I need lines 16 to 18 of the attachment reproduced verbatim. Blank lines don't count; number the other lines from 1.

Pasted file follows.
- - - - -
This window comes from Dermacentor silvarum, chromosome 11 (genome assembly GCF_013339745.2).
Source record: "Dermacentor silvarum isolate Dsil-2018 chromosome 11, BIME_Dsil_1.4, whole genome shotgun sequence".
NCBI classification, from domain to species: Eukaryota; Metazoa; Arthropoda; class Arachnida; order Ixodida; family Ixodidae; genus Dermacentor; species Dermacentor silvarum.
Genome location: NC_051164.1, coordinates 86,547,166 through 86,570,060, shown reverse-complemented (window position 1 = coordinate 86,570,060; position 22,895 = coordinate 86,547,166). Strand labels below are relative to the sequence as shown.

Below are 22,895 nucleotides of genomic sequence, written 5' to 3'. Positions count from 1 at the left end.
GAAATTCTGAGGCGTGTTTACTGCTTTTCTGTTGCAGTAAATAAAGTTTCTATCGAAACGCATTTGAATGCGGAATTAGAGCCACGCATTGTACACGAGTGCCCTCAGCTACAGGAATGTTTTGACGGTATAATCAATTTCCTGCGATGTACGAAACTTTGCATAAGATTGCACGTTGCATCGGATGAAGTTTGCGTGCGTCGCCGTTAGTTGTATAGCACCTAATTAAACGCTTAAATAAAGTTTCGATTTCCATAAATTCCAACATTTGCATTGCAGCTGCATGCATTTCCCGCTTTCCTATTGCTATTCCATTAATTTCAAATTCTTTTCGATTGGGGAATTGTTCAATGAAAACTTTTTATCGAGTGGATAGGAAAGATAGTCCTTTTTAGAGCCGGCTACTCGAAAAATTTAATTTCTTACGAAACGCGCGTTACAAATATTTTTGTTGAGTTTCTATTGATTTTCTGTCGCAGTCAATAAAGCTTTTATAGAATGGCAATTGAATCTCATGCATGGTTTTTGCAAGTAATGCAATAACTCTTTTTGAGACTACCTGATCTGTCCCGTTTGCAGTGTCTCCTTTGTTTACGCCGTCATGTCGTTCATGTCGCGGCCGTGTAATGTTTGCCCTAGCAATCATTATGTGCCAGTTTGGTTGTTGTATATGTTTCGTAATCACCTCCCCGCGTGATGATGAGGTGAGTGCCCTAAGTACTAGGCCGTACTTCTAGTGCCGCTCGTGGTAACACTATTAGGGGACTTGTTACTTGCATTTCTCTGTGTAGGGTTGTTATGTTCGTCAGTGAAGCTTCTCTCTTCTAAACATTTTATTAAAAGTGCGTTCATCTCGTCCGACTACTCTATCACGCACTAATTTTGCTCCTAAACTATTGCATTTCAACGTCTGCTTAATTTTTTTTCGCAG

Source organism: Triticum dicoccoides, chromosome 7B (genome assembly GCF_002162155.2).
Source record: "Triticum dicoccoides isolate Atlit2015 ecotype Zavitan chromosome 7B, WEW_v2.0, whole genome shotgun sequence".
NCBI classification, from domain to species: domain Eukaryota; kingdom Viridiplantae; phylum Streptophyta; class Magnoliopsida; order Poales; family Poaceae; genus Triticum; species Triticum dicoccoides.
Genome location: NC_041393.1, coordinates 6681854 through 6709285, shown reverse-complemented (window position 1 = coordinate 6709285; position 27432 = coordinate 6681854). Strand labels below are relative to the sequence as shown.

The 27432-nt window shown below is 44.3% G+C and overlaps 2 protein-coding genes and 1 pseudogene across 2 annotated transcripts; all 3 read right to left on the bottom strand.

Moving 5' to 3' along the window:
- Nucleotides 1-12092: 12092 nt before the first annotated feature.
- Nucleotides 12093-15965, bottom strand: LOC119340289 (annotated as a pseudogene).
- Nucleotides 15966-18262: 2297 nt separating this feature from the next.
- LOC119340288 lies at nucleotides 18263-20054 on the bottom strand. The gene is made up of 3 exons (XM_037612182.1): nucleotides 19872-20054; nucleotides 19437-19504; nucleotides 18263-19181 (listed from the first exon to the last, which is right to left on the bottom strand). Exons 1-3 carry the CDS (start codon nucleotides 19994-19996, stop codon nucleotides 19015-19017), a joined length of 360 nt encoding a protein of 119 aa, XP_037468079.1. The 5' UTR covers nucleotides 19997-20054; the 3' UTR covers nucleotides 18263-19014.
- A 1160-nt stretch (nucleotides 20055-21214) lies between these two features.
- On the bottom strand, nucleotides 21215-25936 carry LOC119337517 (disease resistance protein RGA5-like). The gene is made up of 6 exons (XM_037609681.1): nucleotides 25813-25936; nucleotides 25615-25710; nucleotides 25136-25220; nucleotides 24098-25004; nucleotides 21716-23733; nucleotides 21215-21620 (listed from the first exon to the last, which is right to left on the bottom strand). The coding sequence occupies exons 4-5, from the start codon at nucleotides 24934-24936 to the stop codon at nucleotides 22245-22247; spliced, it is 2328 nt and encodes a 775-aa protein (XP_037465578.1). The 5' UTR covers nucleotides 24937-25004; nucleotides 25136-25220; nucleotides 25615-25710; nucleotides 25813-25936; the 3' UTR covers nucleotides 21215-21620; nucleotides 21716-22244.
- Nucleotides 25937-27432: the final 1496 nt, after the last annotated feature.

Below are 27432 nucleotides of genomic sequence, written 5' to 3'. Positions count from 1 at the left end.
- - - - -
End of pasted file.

- LOC119340288 lies at nucleotides 18263-20054 on the bottom strand. The gene is made up of 3 exons (XM_037612182.1): nucleotides 19872-20054; nucleotides 19437-19504; nucleotides 18263-19181 (listed from the first exon to the last, which is right to left on the bottom strand). Exons 1-3 carry the CDS (start codon nucleotides 19994-19996, stop codon nucleotides 19015-19017), a joined length of 360 nt encoding a protein of 119 aa, XP_037468079.1. The 5' UTR covers nucleotides 19997-20054; the 3' UTR covers nucleotides 18263-19014.
- A 1160-nt stretch (nucleotides 20055-21214) lies between these two features.
- On the bottom strand, nucleotides 21215-25936 carry LOC119337517 (disease resistance protein RGA5-like). The gene is made up of 6 exons (XM_037609681.1): nucleotides 25813-25936; nucleotides 25615-25710; nucleotides 25136-25220; nucleotides 24098-25004; nucleotides 21716-23733; nucleotides 21215-21620 (listed from the first exon to the last, which is right to left on the bottom strand). The coding sequence occupies exons 4-5, from the start codon at nucleotides 24934-24936 to the stop codon at nucleotides 22245-22247; spliced, it is 2328 nt and encodes a 775-aa protein (XP_037465578.1). The 5' UTR covers nucleotides 24937-25004; nucleotides 25136-25220; nucleotides 25615-25710; nucleotides 25813-25936; the 3' UTR covers nucleotides 21215-21620; nucleotides 21716-22244.